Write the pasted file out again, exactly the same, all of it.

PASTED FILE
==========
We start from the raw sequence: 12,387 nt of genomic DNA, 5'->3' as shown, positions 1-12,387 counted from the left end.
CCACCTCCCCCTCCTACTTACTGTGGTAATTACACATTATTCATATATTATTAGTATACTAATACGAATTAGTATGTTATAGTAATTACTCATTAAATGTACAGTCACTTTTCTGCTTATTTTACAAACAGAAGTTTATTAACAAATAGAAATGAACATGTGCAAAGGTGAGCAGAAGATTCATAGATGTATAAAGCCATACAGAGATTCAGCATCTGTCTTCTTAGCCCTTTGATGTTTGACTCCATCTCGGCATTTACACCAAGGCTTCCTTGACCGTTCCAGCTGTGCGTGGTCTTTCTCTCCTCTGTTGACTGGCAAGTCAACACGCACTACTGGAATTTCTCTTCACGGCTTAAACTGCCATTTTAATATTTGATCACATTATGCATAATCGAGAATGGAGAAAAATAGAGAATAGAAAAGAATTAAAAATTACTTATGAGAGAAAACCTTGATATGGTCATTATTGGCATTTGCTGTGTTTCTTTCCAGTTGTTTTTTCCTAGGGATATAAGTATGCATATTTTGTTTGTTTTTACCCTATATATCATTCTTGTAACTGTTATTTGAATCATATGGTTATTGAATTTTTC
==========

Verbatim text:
We start from the raw sequence: 12,387 nt of genomic DNA, 5'->3' as shown, positions 1-12,387 counted from the left end.
CCACCTCCCCCTCCTACTTACTGTGGTAATTACACATTATTCATATATTATTAGTATACTAATACGAATTAGTATGTTATAGTAATTACTCATTAAATGTACAGTCACTTTTCTGCTTATTTTACAAACAGAAGTTTATTAACAAATAGAAATGAACATGTGCAAAGGTGAGCAGAAGATTCATAGATGTATAAAGCCATACAGAGATTCAGCATCTGTCTTCTTAGCCCTTTGATGTTTGACTCCATCTCGGCATTTACACCAAGGCTTCCTTGACCGTTCCAGCTGTGCGTGGTCTTTCTCTCCTCTGTTGACTGGCAAGTCAACACGCACTACTGGAATTTCTCTTCACGGCTTAAACTGCCATTTTAATATTTGATCACATTATGCATAATCGAGAATGGAGAAAAATAGAGAATAGAAAAGAATTAAAAATTACTTATGAGAGAAAACCTTGATATGGTCATTATTGGCATTTGCTGTGTTTCTTTCCAGTTGTTTTTTCCTAGGGATATAAGTATGCATATTTTGTTTGTTTTTACCCTATATATCATTCTTGTAACTGTTATTTGAATCATATGGTTATTGAATTTTTC